Cannabis Plant Gender
Not all medical cannabis growers will have access to feminized seeds and regular seeds are more genetically stable and far better to use for serious cultivation and mother plants to take cuttings from. Cannabis grown from regular seed will produce a 50% mix of both male and female plants so it is important that medical growers can identify the cannabis plant gender..
It is only the female cannabis plant gender that produces buds, and these contain the cannabinoids needed for medicinal use. Male plants contain insignificant amounts of cannabinoids, and release pollen that fertilizes the females, which is undesirable unless you wish to breed, so growers need to be able to identify the males so they can remove them from the crop.
The sex of your cannabis plant gender can only be identified once flowering has been induced, and there are various methods you can use to identify your plants, but the best is to flower a test cutting from each plant, as this is the least stressful.
Some growers like to change the light regime of the test cuttings from 18/6 to 36 hours of continuous darkness, and then change it to 12/12. The males should start showing in 3 to 5 days, the females a few days later, but some strains respond better than others. You should only use this technique for sexing cuttings as prolonged periods of darkness can promote the formation of hermaphrodite plants.
Seedlings can be forced into flower as soon as they reach 8cm (3 inch) tall by placing them into a box or darkened area for 12-hours each day. After 2 weeks they should have shown signs of gender, but even if they have not; remove them from the cycle and place them back into the vegetative cycle. Allow them to continue to grow on as if they have survived the winter, they will quickly develop pre-flowers (see below) and these can then be identified.
This technique does slow down the plant growth rate and can badly stretch seedlings but is useful if you have a large number of seedlings you wish to identify the gender of before planting outdoors.
Another alternative is to selectively cover a lower branch on each plant you wish to identify the cannabis plant gender. This is done by making a lightproof sleeve from black sugar paper, or a lightproof paper bag, which is then placed over the chosen branch and held on with twist ties to simulate the 12-hour daylight cycle. Don’t us plastic as this can cause mould to develop. After 2 weeks the branch will have flowered, and you can then permanently remove the cover.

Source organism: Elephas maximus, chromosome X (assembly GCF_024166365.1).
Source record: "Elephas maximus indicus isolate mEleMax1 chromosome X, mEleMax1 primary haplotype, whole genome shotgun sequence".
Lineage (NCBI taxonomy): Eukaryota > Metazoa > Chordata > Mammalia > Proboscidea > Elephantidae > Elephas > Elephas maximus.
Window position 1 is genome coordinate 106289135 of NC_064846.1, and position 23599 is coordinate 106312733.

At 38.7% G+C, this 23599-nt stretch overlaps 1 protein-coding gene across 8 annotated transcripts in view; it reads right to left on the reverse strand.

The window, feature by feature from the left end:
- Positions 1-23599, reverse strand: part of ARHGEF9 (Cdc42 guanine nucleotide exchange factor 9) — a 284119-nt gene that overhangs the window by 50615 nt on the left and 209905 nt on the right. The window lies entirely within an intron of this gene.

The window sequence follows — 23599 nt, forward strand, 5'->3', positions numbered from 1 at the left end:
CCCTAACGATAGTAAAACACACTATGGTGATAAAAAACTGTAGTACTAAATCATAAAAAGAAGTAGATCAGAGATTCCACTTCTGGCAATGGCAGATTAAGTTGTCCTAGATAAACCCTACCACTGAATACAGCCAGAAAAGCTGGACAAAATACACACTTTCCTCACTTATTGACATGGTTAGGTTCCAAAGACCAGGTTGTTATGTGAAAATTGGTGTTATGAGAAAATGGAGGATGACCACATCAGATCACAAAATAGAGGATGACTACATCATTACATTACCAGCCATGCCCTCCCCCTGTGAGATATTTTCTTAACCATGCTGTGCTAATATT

Females cannabis plants
(1) Stipules (spurs) appear on both sexes and are not signs of flowering
(2) Pistil is the name of the female, white and hair like, pollen-catching structures
(3) Calyx is the body of individual flowers; thousands make up a single bud
Male cannabis plants
When the main flowers first appear they are also undifferentiated but soon the male flowers are recognized by their curved claw shape, followed by the appearance of round, pointed flower buds with five segments. In male flowers, five petals approximately 5 millimeters (3/16 inch) in length make up the calyx and may be yellow, white, or green in color.
Male petals hang down, and five stamens approximately 5mm (3/16 inch) in length emerge, consisting of slender anthers (pollen sacs), which split upward from the tip and suspended on thin filaments (1).
The exterior surface of the male calyx is covered with non-glandular trichomes.
The tiny pollen grains (25 to 30 microns in diameter) are almost round in shape when viewed under a microscope and appear slightly yellow when collected. .Male plants do not produce pistils.
Pre-flowers (primordia) are located differently to the actual bud sites but can still be a good way of determining gender in advance of the main flower formation, use a magnifying glass or loupe to make a positive identification.
The undifferentiated pre-flowers appear along the main stem at the nodes (intersections) and behind the leaf spurs (stipule).
Look for general trends in shape and the appearance of two white pistils to indicate a female; who often show one to two weeks before male pre-flowers, despite the main male flowers appearing before the female.
The female calyxes will swell and they are easier to distinguish at a younger age than males.
The first female calyxes tend to lack paired pistils, however, they soon appear in abundance. As soon as you see tiny white hairs appear you can confirm your plant is female.